In My Fatherís House

J. Matthew Boyleston

 

In the beginning,

God created the world

to the Adagio of Mozartís Clarinet Concerto in A Major.

 

All opens before me ó

an isosceles sky,

rent cotton,

the white steeple of a Baptist church:

this is the setting for all stories.

 

But how to make you understand?

To be understood? ó

a janitor fingering for a flipped breaker

in the basement of a school.

 

Books become latitudes

and latitudes books

 

like remembering the town

you grew up in, the house

in which Miss Havisham lived

 

or a forest clinging to the steaming power plant

on the riverís edge.

 

I will now list the blessings Iíve received:

a swift kick in the ass,

synthesis, association, allergies

a cup half empty and half full.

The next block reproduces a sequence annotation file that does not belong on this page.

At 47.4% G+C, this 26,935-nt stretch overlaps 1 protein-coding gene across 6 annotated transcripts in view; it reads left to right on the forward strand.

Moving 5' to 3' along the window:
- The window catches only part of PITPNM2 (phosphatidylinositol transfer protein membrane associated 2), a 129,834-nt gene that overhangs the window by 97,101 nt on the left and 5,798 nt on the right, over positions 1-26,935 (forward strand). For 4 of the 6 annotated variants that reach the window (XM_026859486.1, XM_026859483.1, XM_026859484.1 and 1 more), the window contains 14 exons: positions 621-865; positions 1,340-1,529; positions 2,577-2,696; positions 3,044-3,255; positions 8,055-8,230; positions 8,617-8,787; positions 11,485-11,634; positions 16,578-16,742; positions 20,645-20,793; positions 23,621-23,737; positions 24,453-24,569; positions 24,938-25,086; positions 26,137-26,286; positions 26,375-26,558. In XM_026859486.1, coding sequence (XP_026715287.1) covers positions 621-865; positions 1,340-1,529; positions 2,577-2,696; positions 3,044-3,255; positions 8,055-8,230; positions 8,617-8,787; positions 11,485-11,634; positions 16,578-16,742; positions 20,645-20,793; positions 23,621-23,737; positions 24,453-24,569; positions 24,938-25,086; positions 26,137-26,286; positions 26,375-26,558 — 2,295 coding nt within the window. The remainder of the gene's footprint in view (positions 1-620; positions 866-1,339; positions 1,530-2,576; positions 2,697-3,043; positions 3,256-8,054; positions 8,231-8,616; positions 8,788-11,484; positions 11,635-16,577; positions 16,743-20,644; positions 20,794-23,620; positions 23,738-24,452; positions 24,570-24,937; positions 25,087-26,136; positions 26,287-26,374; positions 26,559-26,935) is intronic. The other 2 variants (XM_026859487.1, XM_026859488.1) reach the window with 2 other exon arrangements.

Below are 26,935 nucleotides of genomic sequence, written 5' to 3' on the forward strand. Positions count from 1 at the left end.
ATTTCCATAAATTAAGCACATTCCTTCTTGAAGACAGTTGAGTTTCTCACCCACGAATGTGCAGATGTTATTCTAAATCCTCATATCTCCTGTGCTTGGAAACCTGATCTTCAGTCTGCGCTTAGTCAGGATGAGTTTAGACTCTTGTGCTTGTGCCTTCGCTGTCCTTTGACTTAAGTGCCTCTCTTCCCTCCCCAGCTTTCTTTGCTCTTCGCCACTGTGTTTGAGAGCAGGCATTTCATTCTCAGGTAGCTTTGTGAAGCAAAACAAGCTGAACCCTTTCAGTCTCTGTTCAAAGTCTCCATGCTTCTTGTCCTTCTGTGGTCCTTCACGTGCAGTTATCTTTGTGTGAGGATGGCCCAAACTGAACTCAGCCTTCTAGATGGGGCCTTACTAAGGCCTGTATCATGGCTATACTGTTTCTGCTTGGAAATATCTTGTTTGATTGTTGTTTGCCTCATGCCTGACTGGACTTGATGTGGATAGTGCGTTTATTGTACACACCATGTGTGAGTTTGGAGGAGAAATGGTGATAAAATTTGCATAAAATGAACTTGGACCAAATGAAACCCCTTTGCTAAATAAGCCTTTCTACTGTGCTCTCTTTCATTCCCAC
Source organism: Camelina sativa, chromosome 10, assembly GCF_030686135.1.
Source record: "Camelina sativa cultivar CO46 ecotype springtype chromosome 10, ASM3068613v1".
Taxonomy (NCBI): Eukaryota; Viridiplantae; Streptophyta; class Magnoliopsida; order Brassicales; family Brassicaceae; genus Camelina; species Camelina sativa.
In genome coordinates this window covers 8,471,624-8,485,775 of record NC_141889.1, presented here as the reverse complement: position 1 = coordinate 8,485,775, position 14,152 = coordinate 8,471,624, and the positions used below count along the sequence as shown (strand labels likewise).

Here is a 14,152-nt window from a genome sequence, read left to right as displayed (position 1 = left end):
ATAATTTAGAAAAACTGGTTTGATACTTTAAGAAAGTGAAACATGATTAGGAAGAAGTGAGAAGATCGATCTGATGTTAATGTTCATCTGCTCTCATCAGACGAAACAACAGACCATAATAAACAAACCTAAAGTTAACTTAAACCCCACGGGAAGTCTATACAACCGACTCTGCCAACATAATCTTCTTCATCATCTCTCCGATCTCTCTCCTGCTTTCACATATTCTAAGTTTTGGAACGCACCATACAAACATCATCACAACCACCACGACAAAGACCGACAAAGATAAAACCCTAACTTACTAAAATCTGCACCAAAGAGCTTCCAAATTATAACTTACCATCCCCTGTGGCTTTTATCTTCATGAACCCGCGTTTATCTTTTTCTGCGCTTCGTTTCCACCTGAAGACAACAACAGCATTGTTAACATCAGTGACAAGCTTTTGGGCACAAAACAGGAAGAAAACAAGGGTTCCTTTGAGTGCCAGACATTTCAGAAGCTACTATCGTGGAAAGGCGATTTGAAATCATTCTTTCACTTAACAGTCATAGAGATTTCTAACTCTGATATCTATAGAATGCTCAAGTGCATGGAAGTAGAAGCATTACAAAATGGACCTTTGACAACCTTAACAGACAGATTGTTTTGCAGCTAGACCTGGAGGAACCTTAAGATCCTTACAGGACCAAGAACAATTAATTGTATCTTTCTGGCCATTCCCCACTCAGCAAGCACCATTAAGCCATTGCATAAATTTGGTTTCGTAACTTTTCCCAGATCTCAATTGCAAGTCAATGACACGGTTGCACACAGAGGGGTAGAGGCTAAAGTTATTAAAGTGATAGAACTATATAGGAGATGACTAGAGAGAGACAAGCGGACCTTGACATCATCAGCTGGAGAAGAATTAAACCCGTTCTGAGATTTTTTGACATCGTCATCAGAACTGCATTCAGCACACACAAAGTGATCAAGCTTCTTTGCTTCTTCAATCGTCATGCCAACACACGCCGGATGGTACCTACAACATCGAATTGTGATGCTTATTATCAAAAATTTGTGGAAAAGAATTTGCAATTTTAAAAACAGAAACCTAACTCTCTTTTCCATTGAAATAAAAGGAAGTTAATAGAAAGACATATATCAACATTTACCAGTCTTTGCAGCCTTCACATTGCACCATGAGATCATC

a ≤ + b≤ = c ≤,

the lines of earth.

 

But here is the thing about the prodigal son.

Who didnít raise him right to begin with?

 

My father once set the church roof on fire

with Roman candles on the Fourth of July.

 

Dead pumpkins

melting behind the shed all year.

 

My grandfather surprisingly heavy in his casket

like a ripe melon dug from the vine.


 

Life was grass stains and the sap from trees.

There were open fields,

then a sign in an open field For Sale,

then a field with a nursing home in it,

then a nursing home with the memory of a cotton field.

 

Life in the wasteland of the chestnut blight.

 

Knowing enthusiasm means ďGod in us.Ē

 

Knowing nothing but the Sandhills and the Edisto.

 

Memory, imagination:

no one comes to the father but through me.

 

 

 

J. Matthew Boyleston is Assistant Professor of Creative Writing and English at Houston Baptist University.His poems and essays have appeared in Puerto del Sol, The South Carolina Review, The Spoon River Poetry Review, and The New Orleans Review among others.

 

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